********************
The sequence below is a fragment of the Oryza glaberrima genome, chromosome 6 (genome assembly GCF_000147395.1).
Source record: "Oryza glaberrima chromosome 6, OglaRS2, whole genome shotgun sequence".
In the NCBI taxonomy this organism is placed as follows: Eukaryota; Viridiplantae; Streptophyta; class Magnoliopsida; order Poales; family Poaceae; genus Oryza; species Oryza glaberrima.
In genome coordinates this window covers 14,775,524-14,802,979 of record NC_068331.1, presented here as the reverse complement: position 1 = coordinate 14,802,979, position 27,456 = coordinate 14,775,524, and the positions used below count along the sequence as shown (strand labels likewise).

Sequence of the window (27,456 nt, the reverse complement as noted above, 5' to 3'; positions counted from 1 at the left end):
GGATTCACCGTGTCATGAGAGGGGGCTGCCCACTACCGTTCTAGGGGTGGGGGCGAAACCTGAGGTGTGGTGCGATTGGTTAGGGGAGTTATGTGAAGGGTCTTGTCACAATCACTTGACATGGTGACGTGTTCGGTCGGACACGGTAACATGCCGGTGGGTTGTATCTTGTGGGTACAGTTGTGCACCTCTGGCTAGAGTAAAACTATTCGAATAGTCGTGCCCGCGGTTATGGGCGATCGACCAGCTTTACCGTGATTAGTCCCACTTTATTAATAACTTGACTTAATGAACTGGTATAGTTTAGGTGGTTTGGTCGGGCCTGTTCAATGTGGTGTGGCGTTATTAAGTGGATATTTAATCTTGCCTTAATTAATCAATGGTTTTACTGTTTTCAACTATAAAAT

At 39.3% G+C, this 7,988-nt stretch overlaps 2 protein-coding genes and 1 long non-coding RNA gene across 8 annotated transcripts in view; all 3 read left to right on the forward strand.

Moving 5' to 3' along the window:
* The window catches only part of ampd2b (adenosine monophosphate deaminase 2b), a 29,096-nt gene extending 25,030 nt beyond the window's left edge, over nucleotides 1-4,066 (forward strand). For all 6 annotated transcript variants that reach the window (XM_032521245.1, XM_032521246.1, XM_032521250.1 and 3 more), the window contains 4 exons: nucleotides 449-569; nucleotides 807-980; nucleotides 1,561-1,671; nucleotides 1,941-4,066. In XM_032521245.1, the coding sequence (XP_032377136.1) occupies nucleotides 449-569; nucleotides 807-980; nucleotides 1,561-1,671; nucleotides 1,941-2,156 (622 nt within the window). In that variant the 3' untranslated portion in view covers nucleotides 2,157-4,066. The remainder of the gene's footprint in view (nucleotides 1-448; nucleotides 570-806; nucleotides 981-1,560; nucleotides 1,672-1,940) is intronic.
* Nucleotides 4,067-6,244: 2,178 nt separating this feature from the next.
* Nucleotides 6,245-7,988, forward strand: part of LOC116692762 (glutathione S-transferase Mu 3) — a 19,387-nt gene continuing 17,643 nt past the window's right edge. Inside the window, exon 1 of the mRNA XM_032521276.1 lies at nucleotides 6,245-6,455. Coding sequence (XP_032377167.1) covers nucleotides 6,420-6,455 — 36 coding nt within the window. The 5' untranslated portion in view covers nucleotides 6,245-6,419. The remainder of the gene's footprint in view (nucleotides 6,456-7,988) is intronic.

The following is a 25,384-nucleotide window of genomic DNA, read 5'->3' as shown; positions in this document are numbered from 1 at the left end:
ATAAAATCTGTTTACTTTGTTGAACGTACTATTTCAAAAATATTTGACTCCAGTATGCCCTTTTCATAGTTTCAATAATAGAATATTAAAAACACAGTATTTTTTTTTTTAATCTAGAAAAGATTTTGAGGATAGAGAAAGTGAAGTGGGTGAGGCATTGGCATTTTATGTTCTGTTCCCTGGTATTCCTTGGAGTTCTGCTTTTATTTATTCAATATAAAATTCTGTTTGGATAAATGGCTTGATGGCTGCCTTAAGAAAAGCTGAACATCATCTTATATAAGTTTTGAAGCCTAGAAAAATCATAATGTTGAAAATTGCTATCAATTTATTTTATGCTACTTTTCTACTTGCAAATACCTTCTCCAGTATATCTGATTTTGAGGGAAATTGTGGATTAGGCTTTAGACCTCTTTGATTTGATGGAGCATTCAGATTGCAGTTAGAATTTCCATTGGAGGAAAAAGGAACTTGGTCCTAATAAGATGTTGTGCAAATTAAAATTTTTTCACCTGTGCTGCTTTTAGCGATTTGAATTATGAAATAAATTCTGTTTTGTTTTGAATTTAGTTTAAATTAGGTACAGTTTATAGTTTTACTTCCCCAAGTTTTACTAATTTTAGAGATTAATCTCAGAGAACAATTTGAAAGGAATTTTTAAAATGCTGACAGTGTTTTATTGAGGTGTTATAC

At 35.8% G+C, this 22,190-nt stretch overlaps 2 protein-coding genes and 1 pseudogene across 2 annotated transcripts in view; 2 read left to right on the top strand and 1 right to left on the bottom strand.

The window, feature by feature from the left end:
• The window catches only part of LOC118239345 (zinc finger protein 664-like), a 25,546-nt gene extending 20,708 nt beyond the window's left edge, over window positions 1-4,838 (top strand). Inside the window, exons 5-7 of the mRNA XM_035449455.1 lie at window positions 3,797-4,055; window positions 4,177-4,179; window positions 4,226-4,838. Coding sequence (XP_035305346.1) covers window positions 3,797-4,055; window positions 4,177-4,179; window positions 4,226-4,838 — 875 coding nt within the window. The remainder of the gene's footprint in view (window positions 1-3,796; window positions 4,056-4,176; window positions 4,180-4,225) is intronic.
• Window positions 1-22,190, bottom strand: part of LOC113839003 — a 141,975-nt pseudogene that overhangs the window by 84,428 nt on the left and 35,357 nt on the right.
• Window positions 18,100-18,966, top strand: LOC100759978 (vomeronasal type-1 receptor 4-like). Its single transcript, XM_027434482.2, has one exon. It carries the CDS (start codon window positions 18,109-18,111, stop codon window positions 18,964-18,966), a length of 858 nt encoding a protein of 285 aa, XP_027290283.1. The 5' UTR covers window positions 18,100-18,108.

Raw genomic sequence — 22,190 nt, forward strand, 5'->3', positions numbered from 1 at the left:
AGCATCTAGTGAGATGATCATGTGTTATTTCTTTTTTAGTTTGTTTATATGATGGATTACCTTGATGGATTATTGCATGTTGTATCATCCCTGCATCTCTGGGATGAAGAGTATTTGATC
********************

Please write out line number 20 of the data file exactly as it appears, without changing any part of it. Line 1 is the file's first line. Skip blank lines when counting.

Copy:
AGCATCTAGTGAGATGATCATGTGTTATTTCTTTTTTAGTTTGTTTATATGATGGATTACCTTGATGGATTATTGCATGTTGTATCATCCCTGCATCTCTGGGATGAAGAGTATTTGATC